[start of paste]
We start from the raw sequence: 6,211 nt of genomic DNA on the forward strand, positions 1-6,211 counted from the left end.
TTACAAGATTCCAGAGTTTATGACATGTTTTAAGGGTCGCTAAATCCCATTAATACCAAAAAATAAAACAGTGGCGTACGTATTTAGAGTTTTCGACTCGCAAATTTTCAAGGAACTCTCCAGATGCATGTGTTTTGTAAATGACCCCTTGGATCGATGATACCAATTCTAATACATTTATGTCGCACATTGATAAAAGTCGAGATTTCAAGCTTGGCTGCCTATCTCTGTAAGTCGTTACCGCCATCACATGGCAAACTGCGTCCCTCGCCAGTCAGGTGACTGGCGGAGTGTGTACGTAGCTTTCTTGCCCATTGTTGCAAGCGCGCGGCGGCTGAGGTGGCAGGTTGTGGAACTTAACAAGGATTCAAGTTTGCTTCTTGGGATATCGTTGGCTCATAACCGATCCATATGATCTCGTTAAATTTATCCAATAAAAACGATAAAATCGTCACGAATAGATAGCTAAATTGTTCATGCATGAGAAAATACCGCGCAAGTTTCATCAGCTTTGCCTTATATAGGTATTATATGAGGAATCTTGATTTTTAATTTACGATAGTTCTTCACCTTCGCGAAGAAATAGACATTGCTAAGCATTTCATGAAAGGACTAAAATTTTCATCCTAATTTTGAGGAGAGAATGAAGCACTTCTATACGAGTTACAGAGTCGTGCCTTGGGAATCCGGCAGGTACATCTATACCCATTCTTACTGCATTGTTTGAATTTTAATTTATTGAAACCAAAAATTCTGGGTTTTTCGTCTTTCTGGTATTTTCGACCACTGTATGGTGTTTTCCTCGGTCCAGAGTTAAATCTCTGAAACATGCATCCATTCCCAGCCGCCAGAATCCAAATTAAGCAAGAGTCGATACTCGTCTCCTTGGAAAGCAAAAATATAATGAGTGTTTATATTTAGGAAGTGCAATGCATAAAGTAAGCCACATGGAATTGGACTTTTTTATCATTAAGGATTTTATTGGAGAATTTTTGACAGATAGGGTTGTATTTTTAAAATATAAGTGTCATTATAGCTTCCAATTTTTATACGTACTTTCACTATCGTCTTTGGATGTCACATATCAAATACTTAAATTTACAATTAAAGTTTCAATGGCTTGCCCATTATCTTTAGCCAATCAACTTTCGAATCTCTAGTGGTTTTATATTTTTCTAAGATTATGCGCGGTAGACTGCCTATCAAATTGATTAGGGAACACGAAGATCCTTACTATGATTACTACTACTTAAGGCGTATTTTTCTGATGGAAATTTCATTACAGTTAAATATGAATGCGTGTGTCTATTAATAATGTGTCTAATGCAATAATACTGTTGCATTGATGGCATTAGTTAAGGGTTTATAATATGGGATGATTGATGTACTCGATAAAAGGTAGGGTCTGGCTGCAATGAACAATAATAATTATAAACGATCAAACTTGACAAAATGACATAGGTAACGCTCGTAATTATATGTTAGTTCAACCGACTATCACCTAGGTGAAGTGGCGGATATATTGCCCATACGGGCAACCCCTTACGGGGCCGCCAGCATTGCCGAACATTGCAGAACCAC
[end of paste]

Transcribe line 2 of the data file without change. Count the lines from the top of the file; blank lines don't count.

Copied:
TTACAAGATTCCAGAGTTTATGACATGTTTTAAGGGTCGCTAAATCCCATTAATACCAAAAAATAAAACAGTGGCGTACGTATTTAGAGTTTTCGACTCGCAAATTTTCAAGGAACTCTCCAGATGCATGTGTTTTGTAAATGACCCCTTGGATCGATGATACCAATTCTAATACATTTATGTCGCACATTGATAAAAGTCGAGATTTCAAGCTTGGCTGCCTATCTCTGTAAGTCGTTACCGCCATCACATGGCAAACTGCGTCCCTCGCCAGTCAGGTGACTGGCGGAGTGTGTACGTAGCTTTCTTGCCCATTGTTGCAAGCGCGCGGCGGCTGAGGTGGCAGGTTGTGGAACTTAACAAGGATTCAAGTTTGCTTCTTGGGATATCGTTGGCTCATAACCGATCCATATGATCTCGTTAAATTTATCCAATAAAAACGATAAAATCGTCACGAATAGATAGCTAAATTGTTCATGCATGAGAAAATACCGCGCAAGTTTCATCAGCTTTGCCTTATATAGGTATTATATGAGGAATCTTGATTTTTAATTTACGATAGTTCTTCACCTTCGCGAAGAAATAGACATTGCTAAGCATTTCATGAAAGGACTAAAATTTTCATCCTAATTTTGAGGAGAGAATGAAGCACTTCTATACGAGTTACAGAGTCGTGCCTTGGGAATCCGGCAGGTACATCTATACCCATTCTTACTGCATTGTTTGAATTTTAATTTATTGAAACCAAAAATTCTGGGTTTTTCGTCTTTCTGGTATTTTCGACCACTGTATGGTGTTTTCCTCGGTCCAGAGTTAAATCTCTGAAACATGCATCCATTCCCAGCCGCCAGAATCCAAATTAAGCAAGAGTCGATACTCGTCTCCTTGGAAAGCAAAAATATAATGAGTGTTTATATTTAGGAAGTGCAATGCATAAAGTAAGCCACATGGAATTGGACTTTTTTATCATTAAGGATTTTATTGGAGAATTTTTGACAGATAGGGTTGTATTTTTAAAATATAAGTGTCATTATAGCTTCCAATTTTTATACGTACTTTCACTATCGTCTTTGGATGTCACATATCAAATACTTAAATTTACAATTAAAGTTTCAATGGCTTGCCCATTATCTTTAGCCAATCAACTTTCGAATCTCTAGTGGTTTTATATTTTTCTAAGATTATGCGCGGTAGACTGCCTATCAAATTGATTAGGGAACACGAAGATCCTTACTATGATTACTACTACTTAAGGCGTATTTTTCTGATGGAAATTTCATTACAGTTAAATATGAATGCGTGTGTCTATTAATAATGTGTCTAATGCAATAATACTGTTGCATTGATGGCATTAGTTAAGGGTTTATAATATGGGATGATTGATGTACTCGATAAAAGGTAGGGTCTGGCTGCAATGAACAATAATAATTATAAACGATCAAACTTGACAAAATGACATAGGTAACGCTCGTAATTATATGTTAGTTCAACCGACTATCACCTAGGTGAAGTGGCGGATATATTGCCCATACGGGCAACCCCTTACGGGGCCGCCAGCATTGCCGAACATTGCAGAACCAC